Right, so today's movie up for review is John Carter, the movie which has been adapted and is based upon Edgar Rice Burroughs' Barsoom series, featuring the titular John Carter Of Mars, as he is known in the books. Ever since Bob Clampett approached Burroughs in 1931 about doing a feature-length animated film on the series, various people from Ray Harryhausen to John McTiernan to Robert Rodriguez to John Favreau have been involved in attempted to bring the Barsoom series to the big screen. This particular film is adapted from the first book in that series, A Princess Of Mars, and was going to go under the title of John Carter Of Mars until it was decided in the process of marketing (devil's work!) that the 'Of Mars' was to be removed, purportedly because it was an origin story, but in all reality down to the recent financial implications of the word Mars in film titles (looking at you, Mars Needs Moms!). However, equally, a title like John Carter, with a full name, is a kiss of death for a film, and indeed, John Carter has become a contemporary box-office bomb, barely recouping production costs with a $282 million return off of a $250 million budget (and $100 million marketing campaign). As such, it has been subject to much speculation by box-office analysts as to why it flopped; was it the marketing, was it the critical reception, which could be described as mixed at best, the troubled production, or just an anomaly which audiences just did not care to see. In short, a lot has been said about John Carter (my colleagues, if I may be so bold, Mark Kermode and Peter Bradshaw both absolutely hated this film), but being the egotistical narcissist that I am, the argument isn't finished until I get my five dimes! Directed by Andrew Stanton, Taylor Kitsch stars as John Carter, who after his death, leaves his nephew Edgar Rice Burroughs (Daryl Sabara) his personal journal, which Burroughs' scourges through to find clues as to his uncle's death. This journal leads us through the story of Carter, who, in the process of dodging compulsory service for the Union in the American Civil War, ends up in a cave with a Thern, which he kills and after taking it's medallion, accidentally transports himself to a planet called Barsoom. That's all I'm doing, not necessarily for spoilers sake but if I was to explain the opening movement of this film, I'd be here 'til 3 a.m. in the morning (put my key in the door, body's laying all over the floor, I don't remember how they got there, I guess I must have killed 'um!), so let's get crackin'.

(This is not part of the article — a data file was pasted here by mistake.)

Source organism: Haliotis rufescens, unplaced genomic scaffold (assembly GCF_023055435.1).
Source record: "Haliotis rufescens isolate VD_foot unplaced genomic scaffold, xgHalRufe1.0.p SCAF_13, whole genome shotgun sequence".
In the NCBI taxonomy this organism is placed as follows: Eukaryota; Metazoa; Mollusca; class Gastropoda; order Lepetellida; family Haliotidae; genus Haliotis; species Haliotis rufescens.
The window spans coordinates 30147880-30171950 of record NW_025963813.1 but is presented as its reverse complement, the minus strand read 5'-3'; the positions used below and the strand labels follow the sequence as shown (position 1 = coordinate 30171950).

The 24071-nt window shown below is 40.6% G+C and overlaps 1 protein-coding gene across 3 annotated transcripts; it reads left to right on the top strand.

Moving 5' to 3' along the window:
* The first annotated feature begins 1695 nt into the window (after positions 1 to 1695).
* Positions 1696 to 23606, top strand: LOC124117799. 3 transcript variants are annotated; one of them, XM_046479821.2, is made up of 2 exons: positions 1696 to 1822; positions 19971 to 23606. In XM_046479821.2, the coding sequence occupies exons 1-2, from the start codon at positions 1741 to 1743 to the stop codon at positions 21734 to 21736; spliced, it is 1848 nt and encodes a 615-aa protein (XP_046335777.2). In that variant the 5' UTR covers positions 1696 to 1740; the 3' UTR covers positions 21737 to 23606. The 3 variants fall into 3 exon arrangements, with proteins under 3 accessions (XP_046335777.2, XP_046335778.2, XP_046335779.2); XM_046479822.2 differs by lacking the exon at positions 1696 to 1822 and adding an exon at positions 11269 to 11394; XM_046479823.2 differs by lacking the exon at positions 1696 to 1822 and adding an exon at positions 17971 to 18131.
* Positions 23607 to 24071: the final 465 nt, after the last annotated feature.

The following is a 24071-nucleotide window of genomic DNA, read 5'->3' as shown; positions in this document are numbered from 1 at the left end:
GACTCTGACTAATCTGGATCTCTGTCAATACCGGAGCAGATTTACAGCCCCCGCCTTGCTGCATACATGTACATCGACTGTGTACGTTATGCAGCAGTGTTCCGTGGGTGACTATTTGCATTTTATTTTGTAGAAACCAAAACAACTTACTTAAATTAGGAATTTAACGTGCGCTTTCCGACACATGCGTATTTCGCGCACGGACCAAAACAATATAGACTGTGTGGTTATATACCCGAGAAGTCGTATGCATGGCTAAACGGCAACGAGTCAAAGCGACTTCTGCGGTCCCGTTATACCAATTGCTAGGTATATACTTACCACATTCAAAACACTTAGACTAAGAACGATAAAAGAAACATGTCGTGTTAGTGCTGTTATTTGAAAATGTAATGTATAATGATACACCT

To start with the good about John Carter (and I must say, there is good about it), with that big a budget, you'd like to think that you'd get something out of it, and what we get out of it is a well-established mise-en-scene. The production design and costumes in the film are suitably lavish, and hope ingratiate the audience into the world of Barsoom. Granted this isn't The Hobbit or The Lord Of The Rings in terms of overall design value, but it looks very good. Also, these details are captured by cinematographer Daniel Mindel, who does his best to display the craft and artistry that the filmmakers have put towards the film. It's crisp, clear and precise, also lacking some of the pitfalls that blockbuster cinematography can fall into. Furthermore, the cinematography and mise-en-scene is complimented by some excellent special/visual effects. They are done to the quality that you don't just see these creatures and action sequences as blobs on the screen, and given that most of the film was probably shot on a variety of sound-stages, you do get a sense of both believability and legitimacy to the proceedings. Finally on the good, it was directed by Andrew Stanton, whose films for Pixar (including a co-director credit on A Bug's Life, and solo credits for Finding Nemo and Wall-E) are among the best in that studio's oeuvre. So, you know that Andrew Stanton hasn't just gone into this half-assed and that he has made an effort to make the best movie possible. He's a filmmaker who genuinely cares about storytelling, art and the craft that goes in making a motion-picture, and I think it is that passion that gives John Carter a semblance of consistency and control through the proverbial grime and the glow (hello, Chelsea Wolfe!).